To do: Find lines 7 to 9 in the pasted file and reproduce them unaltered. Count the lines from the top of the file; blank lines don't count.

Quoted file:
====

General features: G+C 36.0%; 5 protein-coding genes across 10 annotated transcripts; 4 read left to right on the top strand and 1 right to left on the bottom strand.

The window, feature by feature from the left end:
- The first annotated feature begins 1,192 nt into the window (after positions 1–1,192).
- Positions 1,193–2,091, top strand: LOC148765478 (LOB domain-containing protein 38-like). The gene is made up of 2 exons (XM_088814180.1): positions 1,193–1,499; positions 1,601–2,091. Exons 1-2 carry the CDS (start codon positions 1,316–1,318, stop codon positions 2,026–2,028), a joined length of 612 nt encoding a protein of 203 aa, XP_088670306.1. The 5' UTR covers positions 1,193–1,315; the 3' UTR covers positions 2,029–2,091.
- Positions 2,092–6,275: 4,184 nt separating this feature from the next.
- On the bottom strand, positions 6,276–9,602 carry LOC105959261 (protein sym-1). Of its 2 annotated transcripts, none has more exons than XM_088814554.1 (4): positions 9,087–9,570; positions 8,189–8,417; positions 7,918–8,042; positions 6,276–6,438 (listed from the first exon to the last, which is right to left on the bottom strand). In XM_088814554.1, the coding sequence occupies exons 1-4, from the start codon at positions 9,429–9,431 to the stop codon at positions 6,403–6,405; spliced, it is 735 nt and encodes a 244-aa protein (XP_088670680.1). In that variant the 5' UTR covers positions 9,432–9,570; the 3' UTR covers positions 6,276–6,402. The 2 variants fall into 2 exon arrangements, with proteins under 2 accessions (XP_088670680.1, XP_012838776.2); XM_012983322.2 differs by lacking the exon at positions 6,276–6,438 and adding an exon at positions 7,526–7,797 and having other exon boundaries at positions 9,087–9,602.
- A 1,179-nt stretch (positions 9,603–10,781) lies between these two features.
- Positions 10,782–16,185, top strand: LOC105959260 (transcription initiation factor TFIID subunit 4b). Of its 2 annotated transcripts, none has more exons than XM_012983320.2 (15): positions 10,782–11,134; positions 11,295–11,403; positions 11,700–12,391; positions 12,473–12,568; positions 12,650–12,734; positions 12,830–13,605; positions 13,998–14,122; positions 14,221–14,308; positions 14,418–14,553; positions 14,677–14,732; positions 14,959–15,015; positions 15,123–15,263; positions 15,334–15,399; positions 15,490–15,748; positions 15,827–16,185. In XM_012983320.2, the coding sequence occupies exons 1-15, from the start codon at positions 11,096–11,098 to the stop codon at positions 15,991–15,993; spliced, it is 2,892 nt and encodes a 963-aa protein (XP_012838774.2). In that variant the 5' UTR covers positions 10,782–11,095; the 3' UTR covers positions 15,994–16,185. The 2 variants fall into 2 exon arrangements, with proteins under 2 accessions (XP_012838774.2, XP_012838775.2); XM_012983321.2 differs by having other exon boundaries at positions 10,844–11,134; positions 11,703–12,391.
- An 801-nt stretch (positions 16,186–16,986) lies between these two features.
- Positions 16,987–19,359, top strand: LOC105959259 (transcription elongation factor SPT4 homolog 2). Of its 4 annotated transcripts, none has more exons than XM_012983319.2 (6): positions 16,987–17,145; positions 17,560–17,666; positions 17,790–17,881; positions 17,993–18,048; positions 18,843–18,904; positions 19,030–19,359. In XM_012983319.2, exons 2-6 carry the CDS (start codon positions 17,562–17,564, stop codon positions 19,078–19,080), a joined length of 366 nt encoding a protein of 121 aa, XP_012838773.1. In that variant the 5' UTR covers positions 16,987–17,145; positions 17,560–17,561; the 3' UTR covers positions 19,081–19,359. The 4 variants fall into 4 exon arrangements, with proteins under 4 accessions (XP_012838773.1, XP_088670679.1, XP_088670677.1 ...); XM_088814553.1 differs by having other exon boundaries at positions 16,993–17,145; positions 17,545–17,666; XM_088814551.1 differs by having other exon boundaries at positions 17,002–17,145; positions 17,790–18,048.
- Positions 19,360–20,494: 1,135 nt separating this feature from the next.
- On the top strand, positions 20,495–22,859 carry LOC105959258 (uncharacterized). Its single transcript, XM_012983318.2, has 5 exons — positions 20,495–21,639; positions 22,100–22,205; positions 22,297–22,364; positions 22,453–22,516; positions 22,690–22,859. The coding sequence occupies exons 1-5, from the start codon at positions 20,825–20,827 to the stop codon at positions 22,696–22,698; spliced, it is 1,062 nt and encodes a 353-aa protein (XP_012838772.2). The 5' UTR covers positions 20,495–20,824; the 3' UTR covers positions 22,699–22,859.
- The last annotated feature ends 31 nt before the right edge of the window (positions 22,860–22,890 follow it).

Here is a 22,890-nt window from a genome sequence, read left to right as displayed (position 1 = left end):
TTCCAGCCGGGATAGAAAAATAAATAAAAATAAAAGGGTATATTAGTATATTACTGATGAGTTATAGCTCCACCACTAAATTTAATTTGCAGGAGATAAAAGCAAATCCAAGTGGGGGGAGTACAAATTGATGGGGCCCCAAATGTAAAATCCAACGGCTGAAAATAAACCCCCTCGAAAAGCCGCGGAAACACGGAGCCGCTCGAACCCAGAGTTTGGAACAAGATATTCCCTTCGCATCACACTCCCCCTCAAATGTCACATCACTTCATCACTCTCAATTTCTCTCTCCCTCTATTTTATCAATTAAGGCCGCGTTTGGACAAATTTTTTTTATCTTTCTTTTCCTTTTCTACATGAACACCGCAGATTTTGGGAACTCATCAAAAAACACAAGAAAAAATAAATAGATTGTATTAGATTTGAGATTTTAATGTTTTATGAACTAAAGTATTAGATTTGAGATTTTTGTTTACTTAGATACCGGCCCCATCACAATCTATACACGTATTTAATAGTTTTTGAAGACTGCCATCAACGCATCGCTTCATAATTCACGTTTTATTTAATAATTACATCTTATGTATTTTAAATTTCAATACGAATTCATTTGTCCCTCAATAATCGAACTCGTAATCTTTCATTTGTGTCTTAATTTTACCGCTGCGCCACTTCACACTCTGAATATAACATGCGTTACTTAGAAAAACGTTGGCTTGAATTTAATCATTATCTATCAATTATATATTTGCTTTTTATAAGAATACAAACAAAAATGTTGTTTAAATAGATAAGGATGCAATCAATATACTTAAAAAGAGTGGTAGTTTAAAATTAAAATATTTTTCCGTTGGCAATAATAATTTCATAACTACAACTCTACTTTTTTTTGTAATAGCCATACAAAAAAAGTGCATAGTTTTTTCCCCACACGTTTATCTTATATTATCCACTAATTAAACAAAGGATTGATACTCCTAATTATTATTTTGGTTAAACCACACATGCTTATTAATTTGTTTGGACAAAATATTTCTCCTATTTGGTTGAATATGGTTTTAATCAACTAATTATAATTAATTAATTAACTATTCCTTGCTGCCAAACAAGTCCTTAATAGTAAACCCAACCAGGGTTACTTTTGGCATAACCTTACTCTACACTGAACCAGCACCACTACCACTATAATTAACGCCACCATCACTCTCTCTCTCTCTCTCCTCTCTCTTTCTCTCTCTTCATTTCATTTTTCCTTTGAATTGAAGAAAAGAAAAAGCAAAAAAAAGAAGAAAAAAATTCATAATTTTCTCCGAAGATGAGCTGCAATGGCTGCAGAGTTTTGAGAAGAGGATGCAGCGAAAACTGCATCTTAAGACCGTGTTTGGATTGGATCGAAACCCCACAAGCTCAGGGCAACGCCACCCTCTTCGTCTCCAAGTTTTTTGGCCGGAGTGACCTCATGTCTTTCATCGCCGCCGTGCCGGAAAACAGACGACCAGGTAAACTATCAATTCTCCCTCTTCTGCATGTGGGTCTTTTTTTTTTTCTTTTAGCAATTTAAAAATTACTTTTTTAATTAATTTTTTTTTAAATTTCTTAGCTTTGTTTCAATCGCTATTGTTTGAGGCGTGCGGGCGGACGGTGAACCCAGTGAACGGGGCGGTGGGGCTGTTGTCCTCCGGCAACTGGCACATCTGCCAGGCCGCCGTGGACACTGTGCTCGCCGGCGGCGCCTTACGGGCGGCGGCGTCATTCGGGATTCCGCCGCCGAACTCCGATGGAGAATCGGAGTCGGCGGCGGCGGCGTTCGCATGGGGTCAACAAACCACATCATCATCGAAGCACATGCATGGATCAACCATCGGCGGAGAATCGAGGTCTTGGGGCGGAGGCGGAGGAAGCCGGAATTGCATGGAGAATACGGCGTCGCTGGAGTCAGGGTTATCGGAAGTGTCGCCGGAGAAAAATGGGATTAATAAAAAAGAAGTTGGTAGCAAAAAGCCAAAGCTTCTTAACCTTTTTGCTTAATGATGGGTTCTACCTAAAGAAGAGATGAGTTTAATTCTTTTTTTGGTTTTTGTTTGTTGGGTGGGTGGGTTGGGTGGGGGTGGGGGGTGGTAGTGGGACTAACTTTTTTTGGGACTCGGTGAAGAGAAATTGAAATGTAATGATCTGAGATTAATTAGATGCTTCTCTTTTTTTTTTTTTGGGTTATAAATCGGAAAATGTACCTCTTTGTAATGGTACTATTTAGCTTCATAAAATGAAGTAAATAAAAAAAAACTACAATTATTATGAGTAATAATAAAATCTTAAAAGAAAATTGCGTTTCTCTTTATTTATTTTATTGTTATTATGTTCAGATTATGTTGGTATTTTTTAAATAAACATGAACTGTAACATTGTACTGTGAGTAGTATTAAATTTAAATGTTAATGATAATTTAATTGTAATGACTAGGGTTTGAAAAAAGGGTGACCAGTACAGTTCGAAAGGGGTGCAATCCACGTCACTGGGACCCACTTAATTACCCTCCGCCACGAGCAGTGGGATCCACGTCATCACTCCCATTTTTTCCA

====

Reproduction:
- A 1,179-nt stretch (positions 9,603–10,781) lies between these two features.
- Positions 10,782–16,185, top strand: LOC105959260 (transcription initiation factor TFIID subunit 4b). Of its 2 annotated transcripts, none has more exons than XM_012983320.2 (15): positions 10,782–11,134; positions 11,295–11,403; positions 11,700–12,391; positions 12,473–12,568; positions 12,650–12,734; positions 12,830–13,605; positions 13,998–14,122; positions 14,221–14,308; positions 14,418–14,553; positions 14,677–14,732; positions 14,959–15,015; positions 15,123–15,263; positions 15,334–15,399; positions 15,490–15,748; positions 15,827–16,185. In XM_012983320.2, the coding sequence occupies exons 1-15, from the start codon at positions 11,096–11,098 to the stop codon at positions 15,991–15,993; spliced, it is 2,892 nt and encodes a 963-aa protein (XP_012838774.2). In that variant the 5' UTR covers positions 10,782–11,095; the 3' UTR covers positions 15,994–16,185. The 2 variants fall into 2 exon arrangements, with proteins under 2 accessions (XP_012838774.2, XP_012838775.2); XM_012983321.2 differs by having other exon boundaries at positions 10,844–11,134; positions 11,703–12,391.
- An 801-nt stretch (positions 16,186–16,986) lies between these two features.